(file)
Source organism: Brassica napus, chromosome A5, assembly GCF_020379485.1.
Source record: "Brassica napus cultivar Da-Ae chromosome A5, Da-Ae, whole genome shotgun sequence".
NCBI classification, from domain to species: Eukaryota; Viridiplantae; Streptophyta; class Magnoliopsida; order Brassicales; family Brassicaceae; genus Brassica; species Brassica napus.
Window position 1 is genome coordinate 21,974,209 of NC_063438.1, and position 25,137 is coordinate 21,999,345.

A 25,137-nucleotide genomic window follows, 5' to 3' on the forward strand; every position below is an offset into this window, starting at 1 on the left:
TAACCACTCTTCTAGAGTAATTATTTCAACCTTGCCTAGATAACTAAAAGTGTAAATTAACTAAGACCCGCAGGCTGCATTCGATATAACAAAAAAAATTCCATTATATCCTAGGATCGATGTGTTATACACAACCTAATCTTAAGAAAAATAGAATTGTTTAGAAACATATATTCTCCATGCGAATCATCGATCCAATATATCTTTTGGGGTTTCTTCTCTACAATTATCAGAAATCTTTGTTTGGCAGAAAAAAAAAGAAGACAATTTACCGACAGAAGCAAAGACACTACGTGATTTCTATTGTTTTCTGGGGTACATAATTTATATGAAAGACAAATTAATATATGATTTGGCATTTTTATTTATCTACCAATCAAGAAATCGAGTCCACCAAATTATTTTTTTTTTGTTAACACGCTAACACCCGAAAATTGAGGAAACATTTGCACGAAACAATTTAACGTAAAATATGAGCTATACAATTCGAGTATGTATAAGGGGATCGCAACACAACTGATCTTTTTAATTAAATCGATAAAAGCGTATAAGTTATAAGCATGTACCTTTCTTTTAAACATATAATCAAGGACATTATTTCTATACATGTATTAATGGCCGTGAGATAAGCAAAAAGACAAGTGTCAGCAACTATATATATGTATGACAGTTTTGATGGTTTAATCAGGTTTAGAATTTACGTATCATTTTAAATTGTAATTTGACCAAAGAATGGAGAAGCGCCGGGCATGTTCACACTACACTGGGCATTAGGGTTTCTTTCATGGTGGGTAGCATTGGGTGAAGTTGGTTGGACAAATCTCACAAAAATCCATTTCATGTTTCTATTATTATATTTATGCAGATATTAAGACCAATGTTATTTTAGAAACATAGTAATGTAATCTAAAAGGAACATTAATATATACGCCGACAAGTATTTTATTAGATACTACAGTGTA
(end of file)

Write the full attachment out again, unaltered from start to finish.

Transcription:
Source organism: Brassica napus, chromosome A5, assembly GCF_020379485.1.
Source record: "Brassica napus cultivar Da-Ae chromosome A5, Da-Ae, whole genome shotgun sequence".
NCBI classification, from domain to species: Eukaryota; Viridiplantae; Streptophyta; class Magnoliopsida; order Brassicales; family Brassicaceae; genus Brassica; species Brassica napus.
Window position 1 is genome coordinate 21,974,209 of NC_063438.1, and position 25,137 is coordinate 21,999,345.

A 25,137-nucleotide genomic window follows, 5' to 3' on the forward strand; every position below is an offset into this window, starting at 1 on the left:
TAACCACTCTTCTAGAGTAATTATTTCAACCTTGCCTAGATAACTAAAAGTGTAAATTAACTAAGACCCGCAGGCTGCATTCGATATAACAAAAAAAATTCCATTATATCCTAGGATCGATGTGTTATACACAACCTAATCTTAAGAAAAATAGAATTGTTTAGAAACATATATTCTCCATGCGAATCATCGATCCAATATATCTTTTGGGGTTTCTTCTCTACAATTATCAGAAATCTTTGTTTGGCAGAAAAAAAAAGAAGACAATTTACCGACAGAAGCAAAGACACTACGTGATTTCTATTGTTTTCTGGGGTACATAATTTATATGAAAGACAAATTAATATATGATTTGGCATTTTTATTTATCTACCAATCAAGAAATCGAGTCCACCAAATTATTTTTTTTTTGTTAACACGCTAACACCCGAAAATTGAGGAAACATTTGCACGAAACAATTTAACGTAAAATATGAGCTATACAATTCGAGTATGTATAAGGGGATCGCAACACAACTGATCTTTTTAATTAAATCGATAAAAGCGTATAAGTTATAAGCATGTACCTTTCTTTTAAACATATAATCAAGGACATTATTTCTATACATGTATTAATGGCCGTGAGATAAGCAAAAAGACAAGTGTCAGCAACTATATATATGTATGACAGTTTTGATGGTTTAATCAGGTTTAGAATTTACGTATCATTTTAAATTGTAATTTGACCAAAGAATGGAGAAGCGCCGGGCATGTTCACACTACACTGGGCATTAGGGTTTCTTTCATGGTGGGTAGCATTGGGTGAAGTTGGTTGGACAAATCTCACAAAAATCCATTTCATGTTTCTATTATTATATTTATGCAGATATTAAGACCAATGTTATTTTAGAAACATAGTAATGTAATCTAAAAGGAACATTAATATATACGCCGACAAGTATTTTATTAGATACTACAGTGTA